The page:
From the Chief Executive
Issue: Metabolism, Health and Disease
07 May 2019 article
In the past few months, two events have very powerfully shown the value of a membership charity like the Microbiology Society in supporting members. Back in March, our new President, Judith Armitage, began her members’ Roadshow by visiting Leeds and Newcastle, where we met a large number of members to learn more about how the Society can support your career progression. Then, last month the Annual Conference was a festival of microbiology and friendship where over 1,300 researchers came together to share results, make new connections and renew existing ones.
At the Roadshow events, Judy described her own career path, and the thing that clearly struck a chord with many early career members was that Judy’s success has not always been plain sailing. Everyone faces significant challenges in a research career. Judy’s advice was clear – find a scientific question that fascinates you and keep working at it even if it’s not fashionable, and build a strong support network of collaborators.
Of course, one of the most effective ways of doing this is to attend the Society’s Annual Conference, and this year’s event in Belfast was a brilliant example. As we do every year, we brought together scientists interested in microbes, their effects and their practical uses, and created as many opportunities as we could to get you talking to one another about your science, the challenges you face and your careers.
If it’s possible, next year’s Annual Conference is going to be even better. 2020 will be the 75th anniversary of the Microbiology Society, and one of the ways we will celebrate is by adding an extra day to the Conference, organised by former winners of the Fleming Prize Lecture. The programme will include two keynote lectures – one from Bonnie Bassler, famous for her pivotal role in the discovery of quorum sensing in bacteria, and one from Nobel Laureate Paul Nurse, who won the Fleming Prize in 1984. There will be inspiring talks, ranging from ‘The expanding virosphere’ by Eddie Holmes, one of the world’s leading experts on virus evolution, through to Mark Pallen of the Quadram Institute, talking about ‘What ancient DNA can tell us about pathogens from the past’.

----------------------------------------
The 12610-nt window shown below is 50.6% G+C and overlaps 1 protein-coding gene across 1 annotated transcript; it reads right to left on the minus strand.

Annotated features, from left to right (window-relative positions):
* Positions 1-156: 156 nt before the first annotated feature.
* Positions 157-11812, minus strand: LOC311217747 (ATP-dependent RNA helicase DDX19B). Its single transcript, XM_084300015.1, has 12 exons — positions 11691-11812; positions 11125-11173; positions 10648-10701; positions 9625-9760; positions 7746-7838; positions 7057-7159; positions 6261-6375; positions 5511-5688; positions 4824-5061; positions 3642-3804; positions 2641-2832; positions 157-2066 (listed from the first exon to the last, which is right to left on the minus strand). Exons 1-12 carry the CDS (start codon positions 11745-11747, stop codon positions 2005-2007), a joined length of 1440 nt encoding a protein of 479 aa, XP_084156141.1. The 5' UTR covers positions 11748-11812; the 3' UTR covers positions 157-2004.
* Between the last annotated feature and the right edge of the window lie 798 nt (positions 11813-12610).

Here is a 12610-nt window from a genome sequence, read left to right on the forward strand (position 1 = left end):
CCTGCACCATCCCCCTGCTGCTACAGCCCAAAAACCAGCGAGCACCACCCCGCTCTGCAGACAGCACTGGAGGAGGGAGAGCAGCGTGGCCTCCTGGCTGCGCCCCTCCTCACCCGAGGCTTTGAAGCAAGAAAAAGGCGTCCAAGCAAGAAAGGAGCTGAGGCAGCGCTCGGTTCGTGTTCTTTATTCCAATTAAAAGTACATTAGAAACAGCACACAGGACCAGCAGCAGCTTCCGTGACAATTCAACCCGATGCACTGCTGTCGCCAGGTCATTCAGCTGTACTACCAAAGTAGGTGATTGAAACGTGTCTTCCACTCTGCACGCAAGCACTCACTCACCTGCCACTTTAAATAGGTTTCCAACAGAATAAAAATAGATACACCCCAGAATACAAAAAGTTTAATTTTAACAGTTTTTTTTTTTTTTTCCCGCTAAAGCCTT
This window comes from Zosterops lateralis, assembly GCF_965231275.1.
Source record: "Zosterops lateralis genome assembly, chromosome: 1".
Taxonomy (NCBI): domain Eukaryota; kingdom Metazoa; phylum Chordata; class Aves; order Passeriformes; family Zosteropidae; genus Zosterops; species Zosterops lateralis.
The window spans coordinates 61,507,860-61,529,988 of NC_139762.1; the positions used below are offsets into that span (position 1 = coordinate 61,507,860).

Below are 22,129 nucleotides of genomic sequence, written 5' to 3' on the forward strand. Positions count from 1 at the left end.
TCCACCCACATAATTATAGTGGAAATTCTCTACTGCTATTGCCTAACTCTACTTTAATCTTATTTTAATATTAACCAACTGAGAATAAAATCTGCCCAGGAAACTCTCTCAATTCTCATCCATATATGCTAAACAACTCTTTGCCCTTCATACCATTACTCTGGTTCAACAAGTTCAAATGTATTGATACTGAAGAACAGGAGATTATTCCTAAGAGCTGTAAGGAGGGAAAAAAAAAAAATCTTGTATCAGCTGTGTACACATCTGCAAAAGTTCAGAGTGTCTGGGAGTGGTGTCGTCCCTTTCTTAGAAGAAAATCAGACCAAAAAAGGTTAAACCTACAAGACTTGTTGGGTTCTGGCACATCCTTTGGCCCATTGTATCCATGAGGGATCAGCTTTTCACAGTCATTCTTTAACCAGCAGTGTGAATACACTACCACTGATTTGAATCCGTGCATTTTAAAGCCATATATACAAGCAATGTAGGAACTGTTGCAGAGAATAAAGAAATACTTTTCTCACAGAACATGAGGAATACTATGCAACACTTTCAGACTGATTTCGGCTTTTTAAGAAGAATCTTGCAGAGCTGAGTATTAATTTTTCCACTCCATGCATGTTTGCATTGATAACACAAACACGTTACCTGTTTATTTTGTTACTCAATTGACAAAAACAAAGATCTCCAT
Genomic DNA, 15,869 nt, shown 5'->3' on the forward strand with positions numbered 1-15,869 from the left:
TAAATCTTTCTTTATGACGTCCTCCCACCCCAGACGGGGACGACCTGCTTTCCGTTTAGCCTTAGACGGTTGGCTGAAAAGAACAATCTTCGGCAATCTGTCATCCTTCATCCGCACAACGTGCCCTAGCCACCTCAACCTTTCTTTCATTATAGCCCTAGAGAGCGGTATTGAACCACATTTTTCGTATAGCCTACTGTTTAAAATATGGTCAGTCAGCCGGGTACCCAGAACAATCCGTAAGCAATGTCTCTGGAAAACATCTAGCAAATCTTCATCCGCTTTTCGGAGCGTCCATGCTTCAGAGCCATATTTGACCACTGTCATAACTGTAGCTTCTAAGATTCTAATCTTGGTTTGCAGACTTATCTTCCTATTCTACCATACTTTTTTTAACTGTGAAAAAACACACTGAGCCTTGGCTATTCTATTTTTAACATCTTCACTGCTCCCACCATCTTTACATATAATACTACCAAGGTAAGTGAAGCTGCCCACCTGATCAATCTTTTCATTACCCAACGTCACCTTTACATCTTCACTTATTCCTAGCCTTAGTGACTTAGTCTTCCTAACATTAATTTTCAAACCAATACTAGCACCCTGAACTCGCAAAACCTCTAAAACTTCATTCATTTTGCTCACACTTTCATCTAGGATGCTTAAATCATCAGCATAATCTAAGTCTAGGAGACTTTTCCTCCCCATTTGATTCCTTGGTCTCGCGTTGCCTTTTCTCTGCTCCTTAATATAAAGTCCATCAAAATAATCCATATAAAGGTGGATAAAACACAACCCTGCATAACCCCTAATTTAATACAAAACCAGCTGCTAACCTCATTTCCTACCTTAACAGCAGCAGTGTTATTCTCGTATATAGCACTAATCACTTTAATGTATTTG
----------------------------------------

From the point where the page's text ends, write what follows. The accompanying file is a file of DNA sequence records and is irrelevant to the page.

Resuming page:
But as well as established experts, there will be a platform for early career microbiologists, including a number of ‘Five-Minute Theses’, where PhD students will present their results to the Society’s membership. We will learn more about the career paths of some of the Fleming Prize winners, where the winners will outline what went well and what challenges they met along the way. Many of the Fleming Prize winners already have the date of next year’s anniversary Annual Conference in their diaries, 30 March to 3 April 2020 in Edinburgh, and I can’t wait to see so much microbiological talent in the same room and at the same time.
In the meantime, this year has an exceptional series of Focused Meetings, starting with Anaerobe 2019 in Cardiff in June, organised by Sheila Patrick and colleagues, which will look at changing perceptions of anaerobic bacteria. Later the same month, Janet Quinn and colleagues are organising the British Yeast Group meeting in Newcastle, which will look at the journey from discovery to the impact of research. The International Meeting on Arboviruses and their Vectors, being held in Glasgow in September, is now an established and unmissable meeting that Alain Kohl regularly organises with colleagues.
October will see a special meeting in Dublin organised by Joan Geoghegan and Charles Dorman. The Irish Division will celebrate a century of microbiology at Trinity College Dublin with a meeting on Microbes in Medicine. Charles is Professor of Microbiology at Trinity; he is also a member of Council and he won the Fleming Prize Lecture in 1994, underlying the long-established links between the Society and microbiology in Ireland. The last Focused Meeting of the year will be in Oxford at the end of October, where Freya Harrison and colleagues will focus on antimicrobial drug discovery from traditional and historic medicine. Finally, in November, we are delighted to host the Federation of Infection Societies (FIS) Annual Conference in Edinburgh.
There is something for everyone in the programme and I hope to see you at one of the meetings.